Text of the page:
This time as I paged through hundreds of photos (235 to be exact), my eyes caught an old jukebox. The jukebox was cool, it was round and I had never seen one like it and I actually stopped my scrolling to look at it. As I moved on to the next photo, that tiny corner of my brain that all us doll and dollhouse collectors possess, cried out.."Wait...go back!" Well...sure enough...a corner of a doll house was just visible next to the jukebox.
And not just any doll house but what looked like an 1890's FAO Schwarz Mystery House! I thought this was highly unlikely, you just don't find these kinds of things in the garage of a tract house in Southern California. But I now searched all remaining photos until I found more pics of it. Yep...there were painted floors. Yep...there was chamfered "tramp art" trim. OMG! It had to be a Mystery House.
Ok, now just be the first person to get there and buy it. Easier said then done. I got to the sale early, I waited in the sun (with a hat and water and a tape measure...would this thing fit in my car?). I was number 20 in line. The sale team opened the garage door, which would be our entry point once they let us in. And there it was...the very first thing in the garage...right at the front. My heart sank. I would not be anywhere near close enough to get my hands on the tag first. But I waited with my heart pounding and spent the time getting a good look at the house.
It was in bad shape, as I had seen in the photos. But the front panels were all there. They had not been in the photos online so I wasn't sure if they were there. I had made up my mind I would buy it anyway but I really hoped the panels would be there. I also hoped the window trim and interior doors would be there too. The painted floors were in good shape and the structure seemed to be good.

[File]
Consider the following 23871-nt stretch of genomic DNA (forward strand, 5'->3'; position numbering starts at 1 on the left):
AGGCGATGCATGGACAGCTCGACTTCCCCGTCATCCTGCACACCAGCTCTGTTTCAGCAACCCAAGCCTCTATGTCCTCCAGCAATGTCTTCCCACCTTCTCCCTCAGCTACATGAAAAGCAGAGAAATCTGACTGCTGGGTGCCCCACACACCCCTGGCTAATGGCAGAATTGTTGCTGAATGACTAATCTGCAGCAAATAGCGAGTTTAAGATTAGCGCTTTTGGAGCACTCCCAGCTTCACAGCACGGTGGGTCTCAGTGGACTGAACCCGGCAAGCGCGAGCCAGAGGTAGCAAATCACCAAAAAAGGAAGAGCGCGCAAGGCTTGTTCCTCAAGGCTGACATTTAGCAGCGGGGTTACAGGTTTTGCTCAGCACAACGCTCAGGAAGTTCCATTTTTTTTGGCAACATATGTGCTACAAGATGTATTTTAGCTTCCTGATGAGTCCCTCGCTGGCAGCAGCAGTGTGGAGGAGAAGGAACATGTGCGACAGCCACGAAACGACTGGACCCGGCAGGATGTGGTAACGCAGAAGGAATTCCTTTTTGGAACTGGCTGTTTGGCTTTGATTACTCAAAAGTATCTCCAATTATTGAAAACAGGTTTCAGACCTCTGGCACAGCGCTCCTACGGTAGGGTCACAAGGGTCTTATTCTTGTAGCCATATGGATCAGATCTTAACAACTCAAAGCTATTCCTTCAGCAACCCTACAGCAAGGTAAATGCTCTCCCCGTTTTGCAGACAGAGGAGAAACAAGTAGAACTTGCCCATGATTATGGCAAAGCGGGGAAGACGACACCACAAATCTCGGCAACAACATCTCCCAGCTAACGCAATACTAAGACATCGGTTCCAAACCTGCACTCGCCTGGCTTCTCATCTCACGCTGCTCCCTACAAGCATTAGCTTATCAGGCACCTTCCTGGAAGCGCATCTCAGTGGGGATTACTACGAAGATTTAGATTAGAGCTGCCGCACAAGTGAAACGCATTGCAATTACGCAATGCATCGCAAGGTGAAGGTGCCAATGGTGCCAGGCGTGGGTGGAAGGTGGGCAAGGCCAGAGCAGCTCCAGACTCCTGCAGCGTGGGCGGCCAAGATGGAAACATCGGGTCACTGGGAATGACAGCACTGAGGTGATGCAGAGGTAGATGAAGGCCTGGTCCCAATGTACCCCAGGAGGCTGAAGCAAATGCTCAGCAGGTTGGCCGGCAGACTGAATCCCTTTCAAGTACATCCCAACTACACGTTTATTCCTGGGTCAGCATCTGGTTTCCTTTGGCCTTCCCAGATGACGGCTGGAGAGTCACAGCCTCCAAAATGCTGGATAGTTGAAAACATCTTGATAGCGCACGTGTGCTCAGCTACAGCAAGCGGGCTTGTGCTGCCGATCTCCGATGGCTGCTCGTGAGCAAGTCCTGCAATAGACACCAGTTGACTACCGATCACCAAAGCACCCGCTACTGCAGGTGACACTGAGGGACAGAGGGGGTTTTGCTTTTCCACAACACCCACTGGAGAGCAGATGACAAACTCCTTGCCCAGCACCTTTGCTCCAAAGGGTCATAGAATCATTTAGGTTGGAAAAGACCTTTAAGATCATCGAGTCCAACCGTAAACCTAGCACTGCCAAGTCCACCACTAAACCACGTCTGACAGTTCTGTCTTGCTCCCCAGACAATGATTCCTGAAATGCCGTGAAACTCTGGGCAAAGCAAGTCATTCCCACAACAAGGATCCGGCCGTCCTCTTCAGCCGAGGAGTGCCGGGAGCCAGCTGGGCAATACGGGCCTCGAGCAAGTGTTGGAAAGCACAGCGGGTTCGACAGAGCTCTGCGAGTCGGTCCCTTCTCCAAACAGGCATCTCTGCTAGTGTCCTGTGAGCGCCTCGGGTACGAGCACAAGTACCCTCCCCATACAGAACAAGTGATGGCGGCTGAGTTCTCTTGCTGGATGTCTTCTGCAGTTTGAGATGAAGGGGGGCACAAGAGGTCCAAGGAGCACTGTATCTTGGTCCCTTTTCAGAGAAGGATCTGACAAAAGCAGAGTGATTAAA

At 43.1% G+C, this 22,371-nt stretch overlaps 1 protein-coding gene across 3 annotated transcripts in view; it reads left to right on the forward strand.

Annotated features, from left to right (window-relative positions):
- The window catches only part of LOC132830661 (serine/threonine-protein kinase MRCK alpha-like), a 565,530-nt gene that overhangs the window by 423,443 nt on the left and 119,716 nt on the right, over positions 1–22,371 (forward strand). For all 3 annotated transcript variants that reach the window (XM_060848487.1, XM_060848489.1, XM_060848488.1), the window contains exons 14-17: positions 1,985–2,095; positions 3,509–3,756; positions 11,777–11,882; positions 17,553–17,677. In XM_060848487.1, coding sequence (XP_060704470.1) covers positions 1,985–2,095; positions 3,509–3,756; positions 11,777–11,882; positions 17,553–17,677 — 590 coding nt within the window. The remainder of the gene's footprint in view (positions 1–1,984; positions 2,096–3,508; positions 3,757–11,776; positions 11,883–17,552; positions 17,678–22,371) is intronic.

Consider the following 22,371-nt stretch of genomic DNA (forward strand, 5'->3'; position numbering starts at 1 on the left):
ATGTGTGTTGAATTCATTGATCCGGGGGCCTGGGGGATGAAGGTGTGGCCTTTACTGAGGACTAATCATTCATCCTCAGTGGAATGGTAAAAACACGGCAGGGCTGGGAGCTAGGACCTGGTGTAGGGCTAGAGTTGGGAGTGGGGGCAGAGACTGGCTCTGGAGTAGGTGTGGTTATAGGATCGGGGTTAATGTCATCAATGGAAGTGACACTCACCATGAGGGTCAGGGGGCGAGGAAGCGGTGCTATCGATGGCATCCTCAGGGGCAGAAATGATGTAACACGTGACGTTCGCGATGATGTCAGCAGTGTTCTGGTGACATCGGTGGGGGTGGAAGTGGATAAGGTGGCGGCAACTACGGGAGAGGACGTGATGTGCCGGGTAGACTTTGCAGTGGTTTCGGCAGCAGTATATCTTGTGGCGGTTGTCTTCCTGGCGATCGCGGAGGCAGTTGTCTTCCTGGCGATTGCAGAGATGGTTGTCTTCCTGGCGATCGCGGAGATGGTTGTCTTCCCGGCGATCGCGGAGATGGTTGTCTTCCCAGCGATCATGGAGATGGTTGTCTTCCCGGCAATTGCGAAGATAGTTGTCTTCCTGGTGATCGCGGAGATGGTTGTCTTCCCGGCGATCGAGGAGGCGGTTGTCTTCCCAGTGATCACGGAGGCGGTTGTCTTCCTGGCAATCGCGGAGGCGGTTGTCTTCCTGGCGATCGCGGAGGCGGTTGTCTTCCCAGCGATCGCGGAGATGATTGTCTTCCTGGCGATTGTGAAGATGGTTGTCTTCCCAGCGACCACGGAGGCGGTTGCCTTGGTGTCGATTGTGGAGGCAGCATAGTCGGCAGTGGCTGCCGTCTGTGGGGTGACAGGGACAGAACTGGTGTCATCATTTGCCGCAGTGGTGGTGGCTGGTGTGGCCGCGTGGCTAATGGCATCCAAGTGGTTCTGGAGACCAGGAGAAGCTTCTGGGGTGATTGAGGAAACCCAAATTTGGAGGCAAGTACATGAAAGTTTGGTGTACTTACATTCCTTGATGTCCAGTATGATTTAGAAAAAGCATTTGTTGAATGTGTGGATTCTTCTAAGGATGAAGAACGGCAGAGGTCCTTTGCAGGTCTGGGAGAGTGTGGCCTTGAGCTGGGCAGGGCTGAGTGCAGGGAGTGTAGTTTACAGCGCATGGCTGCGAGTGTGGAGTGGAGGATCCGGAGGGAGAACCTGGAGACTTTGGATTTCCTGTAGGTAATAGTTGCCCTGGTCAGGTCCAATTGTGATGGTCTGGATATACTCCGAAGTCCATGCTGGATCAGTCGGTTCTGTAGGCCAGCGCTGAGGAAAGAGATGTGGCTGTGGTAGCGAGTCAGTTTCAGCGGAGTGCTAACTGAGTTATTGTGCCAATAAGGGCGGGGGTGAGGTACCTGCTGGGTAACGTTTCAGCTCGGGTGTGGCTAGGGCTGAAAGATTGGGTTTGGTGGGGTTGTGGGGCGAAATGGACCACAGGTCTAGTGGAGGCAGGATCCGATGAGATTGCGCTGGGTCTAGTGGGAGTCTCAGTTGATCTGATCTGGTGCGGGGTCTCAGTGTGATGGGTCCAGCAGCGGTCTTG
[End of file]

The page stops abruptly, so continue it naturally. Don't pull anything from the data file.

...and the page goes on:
The sale opened a bit early and people went running past the dollhouse to get at the jewelry and collectible pottery and I was at the dollhouse in seconds with the tag in my hand! I was able to make a deal as there were two dollhouses and I only wanted one. I quickly paid and then spent the rest of my time searching the garage to try to find the window trim pieces etc. Along the way I met a kindred spirit who had also seen the house online and knew what it was. She arrived later than I did but was able to get the other house...a small 1930s Gottschalk with original papers in very good condition.
No window trim pieces, doors or windows turned up. I met some of the family members and gave them my number and they said they would ask their mom if she still had the missing trims.
Then I tried to put it in my car. I had measured and thought I could tilt the house sideways to fit it in my hatchback, but the width of the base was just a little too much...one inch too much. Sigh. I stared at the house for a long time. I could leave it there for a few days and come back with a truck or van, but the sale was over an hour away from my house and the crowd was pretty rough on things. A couple of people had tripped over the house running into the garage when the sale opened and I felt overly protective of my find. The roof was already very loose and disintegrating in places and I suspected I would end up removing parts of it anyway during the restoration process. The garage was filled with tools for $3 each, so I added a few more items to my purchase and sat on the curb with my house and "very" slowly and carefully took the roof off. It fit in the car with no trouble after that and off I went.
(Note that the panels are just leaning against the house in this photo and 2 of them are upside down but they wouldn't stay in place for the quick photo right side up)